The GC, emergency service provider (if different), technical contractors and other parties (e.g. insurer's representatives) will have an interest in technical aspects of the investigation. It is reasonable for them to attend site to do their job and a constructive may be established with them. However inspectors should emphasise that they are not part of the HSE investigation and that their interests are secondary to it. In particular, other parties should not be allowed to:
- direct or otherwise interfere with the HSE investigation;
- have access to confidential documents and/or discussions;
- carry out any activities which could disturb evidence or otherwise have implications for the investigation without first gaining formal authorisation from HSE.
When considering whether to authorise the activities of other parties, inspectors should be mindful of any precedent they may set and its logistical implications. The key decision log should be used to record details of any activities authorised by inspectors.
DNV GL (previously known as GL Noble Denton and Advantica) are technical consultants whose personnel often attend incidents on behalf of gas sector clients. Their activities may duplicate those of HSE/HSL investigators at the scene. DNV GL's findings will be of interest to HSE so inspectors should establish a positive dialogue with them. If DNV GL's activities can be coordinated via the GC this will help to promote effective communication and avoid duplication of effort on site.
Practical considerations for Inspectors
Decision to attend site
Usually FOD will inform ED5 of a possible gas incident and request support. The ED5 B2 should conduct an initial review to confirm that attendance on site is appropriate. If it is, the FOD and ED5 inspectors attending should make contact to ensure that everyone has a clear understanding of who is going to site and what their roles will be.
Wherever possible a minimum of two inspectors should attend the scene. Before attending they should ensure that those in control are expecting them and to ask them to ensure that the scene is not disturbed before HSE personnel arrive (other than any urgent action that is absolutely necessary to make safe). If it's likely that specialists will be needed, e.g. from HSL or specialist groups (SGs), inspectors should contact them before attending site if possible so they are aware of the incident and ready to respond quickly if necessary.
The Incident Response Pack (IRP) should be collected from the local HSE area office en route to the scene by one of the inspectors if possible. The IRP is maintained by FOD and contains necessary equipment to commence an investigation, e.g. enforcement notices and PPE.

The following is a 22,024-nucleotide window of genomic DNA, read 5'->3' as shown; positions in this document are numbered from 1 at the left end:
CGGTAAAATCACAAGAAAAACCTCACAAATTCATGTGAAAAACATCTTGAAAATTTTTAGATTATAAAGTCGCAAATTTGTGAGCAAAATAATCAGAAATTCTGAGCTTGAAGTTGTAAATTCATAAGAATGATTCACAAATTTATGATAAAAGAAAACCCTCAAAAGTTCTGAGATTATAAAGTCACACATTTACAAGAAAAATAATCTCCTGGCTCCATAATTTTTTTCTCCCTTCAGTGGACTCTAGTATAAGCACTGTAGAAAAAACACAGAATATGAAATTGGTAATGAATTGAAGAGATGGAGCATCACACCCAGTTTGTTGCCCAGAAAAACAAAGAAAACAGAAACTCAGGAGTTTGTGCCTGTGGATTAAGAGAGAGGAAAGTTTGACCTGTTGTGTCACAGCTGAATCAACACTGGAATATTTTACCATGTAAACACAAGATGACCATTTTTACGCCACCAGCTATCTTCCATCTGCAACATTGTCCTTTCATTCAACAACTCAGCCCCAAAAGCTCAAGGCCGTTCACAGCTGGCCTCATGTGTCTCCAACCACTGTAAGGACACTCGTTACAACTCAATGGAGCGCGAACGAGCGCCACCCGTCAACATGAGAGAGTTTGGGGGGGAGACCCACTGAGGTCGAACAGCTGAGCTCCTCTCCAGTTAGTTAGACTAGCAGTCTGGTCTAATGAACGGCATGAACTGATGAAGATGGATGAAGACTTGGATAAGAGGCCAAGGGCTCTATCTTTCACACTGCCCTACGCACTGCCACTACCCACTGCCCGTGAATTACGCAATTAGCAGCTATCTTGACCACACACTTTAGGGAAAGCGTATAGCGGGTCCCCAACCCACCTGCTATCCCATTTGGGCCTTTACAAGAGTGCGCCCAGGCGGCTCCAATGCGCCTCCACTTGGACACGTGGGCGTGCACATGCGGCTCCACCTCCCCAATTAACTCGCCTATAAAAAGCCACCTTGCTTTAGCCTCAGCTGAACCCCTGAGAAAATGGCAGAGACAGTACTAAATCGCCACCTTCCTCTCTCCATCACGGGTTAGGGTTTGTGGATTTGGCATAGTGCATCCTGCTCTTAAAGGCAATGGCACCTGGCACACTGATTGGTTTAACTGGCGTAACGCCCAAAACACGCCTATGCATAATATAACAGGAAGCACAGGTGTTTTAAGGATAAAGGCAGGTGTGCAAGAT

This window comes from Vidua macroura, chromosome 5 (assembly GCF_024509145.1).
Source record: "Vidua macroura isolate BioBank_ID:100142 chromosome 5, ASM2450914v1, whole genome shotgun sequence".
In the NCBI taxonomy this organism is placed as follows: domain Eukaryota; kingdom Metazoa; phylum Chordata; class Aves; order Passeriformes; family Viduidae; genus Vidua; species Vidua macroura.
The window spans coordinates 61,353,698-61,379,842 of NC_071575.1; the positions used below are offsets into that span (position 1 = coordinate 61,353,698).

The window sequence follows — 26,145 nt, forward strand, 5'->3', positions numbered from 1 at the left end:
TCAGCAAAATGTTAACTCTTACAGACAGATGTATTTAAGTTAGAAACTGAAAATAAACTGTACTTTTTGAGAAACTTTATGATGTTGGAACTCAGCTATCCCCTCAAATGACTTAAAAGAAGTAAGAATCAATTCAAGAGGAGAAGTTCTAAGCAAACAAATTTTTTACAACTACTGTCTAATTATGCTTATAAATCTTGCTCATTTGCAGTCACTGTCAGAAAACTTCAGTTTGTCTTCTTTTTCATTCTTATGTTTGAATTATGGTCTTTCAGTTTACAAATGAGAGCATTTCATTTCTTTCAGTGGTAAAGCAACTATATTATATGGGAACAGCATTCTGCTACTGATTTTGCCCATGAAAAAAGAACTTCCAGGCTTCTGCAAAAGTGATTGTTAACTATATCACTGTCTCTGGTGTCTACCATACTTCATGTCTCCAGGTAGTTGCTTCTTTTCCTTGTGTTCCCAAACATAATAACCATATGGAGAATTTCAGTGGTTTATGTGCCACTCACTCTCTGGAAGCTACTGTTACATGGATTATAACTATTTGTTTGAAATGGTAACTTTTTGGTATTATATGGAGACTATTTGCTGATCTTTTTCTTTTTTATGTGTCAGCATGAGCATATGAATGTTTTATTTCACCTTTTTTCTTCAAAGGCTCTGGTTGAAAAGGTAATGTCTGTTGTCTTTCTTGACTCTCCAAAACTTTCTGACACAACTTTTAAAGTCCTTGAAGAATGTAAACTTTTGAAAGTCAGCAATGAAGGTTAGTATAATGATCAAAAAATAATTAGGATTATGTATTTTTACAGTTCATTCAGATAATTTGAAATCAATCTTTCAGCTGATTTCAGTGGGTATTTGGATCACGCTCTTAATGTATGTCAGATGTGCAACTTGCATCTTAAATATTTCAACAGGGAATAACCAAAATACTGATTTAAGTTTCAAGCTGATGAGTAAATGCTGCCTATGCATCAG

Arriving on site
Whilst the emergency services are present, they have control of the scene and inspectors should take instructions from them. Inspectors should introduce themselves to the senior fire, police and GC personnel on site and explain HSE's role in investigating the incident. It is useful to have a meeting to establish the current situation and the condition of any casualties. A checklist to help inspectors during the early stages of the investigation is available below.
Where inspectors attend the scene for more than a day, they should meet each morning for an opening briefing and hold a debrief each evening. This is to ensure a common understanding of developments on site and give people the opportunity to raise issues. Inspectors can find themselves in emotionally challenging situations and may feel obliged to work long hours during investigations. It can be helpful to talk about these issues at daily briefing/debrief meetings.
Inspectors can require that accommodation is made available to them during an investigation, however this may be difficult at domestic or remote locations. HSE can arrange for a Mobile Major Incident Room (MMIR) to be brought to site (where a suitable location exists) or can lease temporary office accommodation in the local area. Appendix 16 of the MIRP contains further details.
Controlling major incidents and liaison with the emergency services
HSE is a Category 2 responder under the Civil Contingencies Act 2004 and plays a supporting role in emergency planning and response. Inspectors should not become involved in the incident command and control arrangements established by Category 1 responders. For gas incidents, HSE inspectors can help Category 1 responders by explaining the statutory duties of the emergency service provider under GSMR and promoting the GC (or emergency service provider if different) as a source of authoritative advice.
Inspectors can advise the emergency services on health and safety issues within HSE's remit. However the MIRP makes it clear that HSE staff should only intervene in their enforcement capacity in circumstances of extreme risk to the emergency services or others.
Entry into damaged buildings and return to evacuated properties
Inspectors may face pressure to allow entry to damaged or evacuated buildings after the emergency services have left site. The overriding priority is to ensure that nobody is put at further risk and appropriate specialist advice must be sought and followed. Typical issues include:
- Safety of structures - inspectors should not make decisions as to the safety of structures. The best people to make this judgment will usually be LA buildings surveyors/inspectors who are often on site because they have statutory duties in respect of unsafe structures. Alternatively, inspectors should seek advice from a FOD SG Civil Engineering Specialist Inspector. While awaiting advice, inspectors should not permit entry into potentially unsafe areas. This issue could arise repeatedly during an investigation so specialists should be warned that their input may be needed for some time.